Perinatal Depression (prenatal & postpartum depression) - this is the most common birth complication and can be found in adoptive parents and parents of all genders. Teens are at a high risk for postpartum depression.
Appetite and sleep disruptions
Crying and sadness
Easily angered or increased irritability
Little interest in the baby or feel "disconnect" from the child
Feelings of guilt, shame or hopelessness
Loss of interest, joy or pleasure in things you used to enjoy
Possible thoughts of harming the baby or yourself
Perinatal Obsessive-Compulsive Disorder
Obsessions, also called intrusive thoughts, that won't go away, are repetitive or mental images related to the baby. These thoughts are very upsetting and not something the parent has ever experienced before (unless they had perinatal OCD with another child)
Compulsions, where the parent may do certain things repetitively in attempts to control fears and obsessions. This can look like cleaning constantly, checking safety things repeatedly, reordering and counting things at a high rate.
Kind of feel scared about the obsessions
Intense fear of being left alone with the child
Hypervigilance in protecting the baby
Parents with postpartum OCD know that their thoughts are bizarre and are very unlikely to ever act on them.
Postpartum Posttraumatic Stress Disorders (PTSD) - around 9% of people experience PTSD following a child birth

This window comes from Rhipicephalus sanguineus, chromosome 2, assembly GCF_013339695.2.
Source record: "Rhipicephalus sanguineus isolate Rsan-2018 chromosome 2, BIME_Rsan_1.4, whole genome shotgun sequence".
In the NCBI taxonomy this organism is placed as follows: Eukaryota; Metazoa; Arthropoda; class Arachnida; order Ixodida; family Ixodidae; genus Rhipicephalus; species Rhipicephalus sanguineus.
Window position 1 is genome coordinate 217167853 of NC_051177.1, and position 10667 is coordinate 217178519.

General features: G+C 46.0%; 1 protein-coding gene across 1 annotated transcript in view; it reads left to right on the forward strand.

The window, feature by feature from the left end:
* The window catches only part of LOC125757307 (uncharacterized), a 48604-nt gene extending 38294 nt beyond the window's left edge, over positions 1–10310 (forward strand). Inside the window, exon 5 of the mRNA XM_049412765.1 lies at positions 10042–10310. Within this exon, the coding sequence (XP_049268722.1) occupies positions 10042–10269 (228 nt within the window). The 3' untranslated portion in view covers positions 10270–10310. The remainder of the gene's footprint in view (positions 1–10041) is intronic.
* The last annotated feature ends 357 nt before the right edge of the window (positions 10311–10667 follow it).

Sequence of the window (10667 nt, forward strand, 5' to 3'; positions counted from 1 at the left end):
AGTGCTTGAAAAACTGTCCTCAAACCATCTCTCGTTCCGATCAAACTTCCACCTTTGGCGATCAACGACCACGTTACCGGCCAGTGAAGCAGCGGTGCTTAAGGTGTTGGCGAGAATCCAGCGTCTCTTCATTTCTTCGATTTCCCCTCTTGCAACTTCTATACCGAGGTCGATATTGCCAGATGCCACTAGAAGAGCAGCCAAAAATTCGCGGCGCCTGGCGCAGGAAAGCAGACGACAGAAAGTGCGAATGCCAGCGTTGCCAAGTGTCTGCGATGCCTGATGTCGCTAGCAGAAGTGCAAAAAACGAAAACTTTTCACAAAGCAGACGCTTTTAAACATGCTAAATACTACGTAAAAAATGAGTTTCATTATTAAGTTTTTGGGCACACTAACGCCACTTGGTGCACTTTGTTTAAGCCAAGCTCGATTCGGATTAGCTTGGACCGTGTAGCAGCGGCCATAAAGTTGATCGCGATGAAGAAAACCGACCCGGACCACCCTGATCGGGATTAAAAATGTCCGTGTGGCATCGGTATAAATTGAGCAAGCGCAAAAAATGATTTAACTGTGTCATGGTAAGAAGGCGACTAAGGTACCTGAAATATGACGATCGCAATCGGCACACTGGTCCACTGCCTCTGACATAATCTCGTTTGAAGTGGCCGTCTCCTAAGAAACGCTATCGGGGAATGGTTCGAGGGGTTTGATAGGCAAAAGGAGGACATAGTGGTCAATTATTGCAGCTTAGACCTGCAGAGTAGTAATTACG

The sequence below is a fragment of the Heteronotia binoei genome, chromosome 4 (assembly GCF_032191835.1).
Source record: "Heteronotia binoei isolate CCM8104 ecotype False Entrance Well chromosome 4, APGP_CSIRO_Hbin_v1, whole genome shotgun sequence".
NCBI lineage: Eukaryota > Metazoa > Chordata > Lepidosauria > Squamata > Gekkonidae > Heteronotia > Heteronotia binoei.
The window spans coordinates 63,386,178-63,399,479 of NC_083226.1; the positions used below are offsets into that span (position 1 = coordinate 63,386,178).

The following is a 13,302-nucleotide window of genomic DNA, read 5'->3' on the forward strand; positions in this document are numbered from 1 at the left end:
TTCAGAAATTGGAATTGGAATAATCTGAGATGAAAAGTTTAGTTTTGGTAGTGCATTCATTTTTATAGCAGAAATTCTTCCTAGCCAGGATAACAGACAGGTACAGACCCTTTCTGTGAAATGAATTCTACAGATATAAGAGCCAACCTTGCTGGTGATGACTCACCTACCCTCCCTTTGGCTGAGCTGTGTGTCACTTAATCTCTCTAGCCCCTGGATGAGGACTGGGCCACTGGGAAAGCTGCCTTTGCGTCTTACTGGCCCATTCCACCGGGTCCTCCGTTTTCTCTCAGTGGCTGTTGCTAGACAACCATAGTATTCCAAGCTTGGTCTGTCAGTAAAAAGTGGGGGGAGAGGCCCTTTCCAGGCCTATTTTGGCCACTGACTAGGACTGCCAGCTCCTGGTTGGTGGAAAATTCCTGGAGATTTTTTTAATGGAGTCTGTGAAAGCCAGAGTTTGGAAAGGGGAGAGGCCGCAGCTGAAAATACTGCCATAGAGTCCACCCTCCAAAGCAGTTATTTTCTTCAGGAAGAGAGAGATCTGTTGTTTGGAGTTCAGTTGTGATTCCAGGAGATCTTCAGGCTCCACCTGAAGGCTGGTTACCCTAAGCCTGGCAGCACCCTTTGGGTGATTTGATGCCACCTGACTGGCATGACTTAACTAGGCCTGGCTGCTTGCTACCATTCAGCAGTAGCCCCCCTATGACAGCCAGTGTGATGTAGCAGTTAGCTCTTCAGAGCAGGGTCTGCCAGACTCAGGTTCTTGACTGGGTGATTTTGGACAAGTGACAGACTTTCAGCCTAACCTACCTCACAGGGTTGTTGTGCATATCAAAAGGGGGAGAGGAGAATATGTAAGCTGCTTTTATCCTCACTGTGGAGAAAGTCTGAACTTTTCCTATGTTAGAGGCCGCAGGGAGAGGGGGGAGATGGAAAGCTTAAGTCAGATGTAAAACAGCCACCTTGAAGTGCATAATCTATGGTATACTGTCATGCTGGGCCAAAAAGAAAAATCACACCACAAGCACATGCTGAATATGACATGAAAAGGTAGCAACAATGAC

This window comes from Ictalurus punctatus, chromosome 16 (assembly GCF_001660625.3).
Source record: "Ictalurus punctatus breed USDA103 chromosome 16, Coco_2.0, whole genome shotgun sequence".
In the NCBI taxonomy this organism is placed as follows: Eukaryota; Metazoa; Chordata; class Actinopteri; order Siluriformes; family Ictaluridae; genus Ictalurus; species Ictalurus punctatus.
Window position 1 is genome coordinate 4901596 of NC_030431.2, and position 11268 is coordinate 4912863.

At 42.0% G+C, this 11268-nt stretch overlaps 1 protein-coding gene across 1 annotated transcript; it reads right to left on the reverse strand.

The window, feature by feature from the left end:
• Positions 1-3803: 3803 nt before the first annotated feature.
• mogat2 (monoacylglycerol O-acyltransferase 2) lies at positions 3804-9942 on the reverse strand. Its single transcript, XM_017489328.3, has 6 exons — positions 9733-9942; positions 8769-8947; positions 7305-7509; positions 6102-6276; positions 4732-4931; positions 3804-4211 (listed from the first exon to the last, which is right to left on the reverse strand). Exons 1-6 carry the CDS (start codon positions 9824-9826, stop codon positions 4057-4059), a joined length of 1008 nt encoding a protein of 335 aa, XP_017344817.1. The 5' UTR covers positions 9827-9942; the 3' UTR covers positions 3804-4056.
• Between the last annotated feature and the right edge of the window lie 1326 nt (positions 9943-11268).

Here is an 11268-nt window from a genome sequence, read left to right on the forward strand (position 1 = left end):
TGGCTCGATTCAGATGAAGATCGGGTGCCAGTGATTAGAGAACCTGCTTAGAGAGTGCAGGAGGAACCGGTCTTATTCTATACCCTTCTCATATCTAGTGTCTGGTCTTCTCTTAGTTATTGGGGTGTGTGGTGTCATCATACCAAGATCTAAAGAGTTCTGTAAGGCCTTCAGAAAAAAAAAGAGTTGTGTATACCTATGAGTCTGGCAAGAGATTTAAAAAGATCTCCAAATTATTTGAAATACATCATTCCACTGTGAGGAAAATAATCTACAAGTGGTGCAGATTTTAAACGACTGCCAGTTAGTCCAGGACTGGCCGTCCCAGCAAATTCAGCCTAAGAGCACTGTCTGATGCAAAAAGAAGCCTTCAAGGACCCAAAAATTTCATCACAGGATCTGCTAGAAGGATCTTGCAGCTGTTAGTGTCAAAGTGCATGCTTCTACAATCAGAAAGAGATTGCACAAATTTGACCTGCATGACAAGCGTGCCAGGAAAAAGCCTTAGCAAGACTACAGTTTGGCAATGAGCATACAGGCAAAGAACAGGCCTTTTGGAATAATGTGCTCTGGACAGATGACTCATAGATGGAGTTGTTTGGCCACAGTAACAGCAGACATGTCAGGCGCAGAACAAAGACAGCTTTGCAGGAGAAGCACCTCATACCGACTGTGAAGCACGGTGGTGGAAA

Baby going to NICU
Severe medical complications during pregnancy or birth (e.g., preeclampsia postpartum hemorrhage, hysterectomy, heart problems, perineal trauma, such as a 3rd degree tear)
Use of vacuum extractor or forceps to deliver the baby
Feelings of powerlessness, experiencing a lack of mediccal providers listening to you (Racialized and marginalized people are particularly at risk for this)
Having history of, such as rape or sexual abuse, are also at a higher risk for experiencing postpartum PTSD.
Perinatal Bipolar Disorder I (aim for a specialist and may be best treated with medication or a combination of medication and psychotherapy)
Delusions (often grandiose, but including paranoid)
Continuous high energy
Grandiose thoughts, inflated sense of self-importance
Impulsiveness, poor judgment, distractability
In the most severe cases, delusions and hallucinations
Little need for sleep
Mood much better than normal
Periods of severely depressed mood and irritability
Racing thoughts, trouble concentrating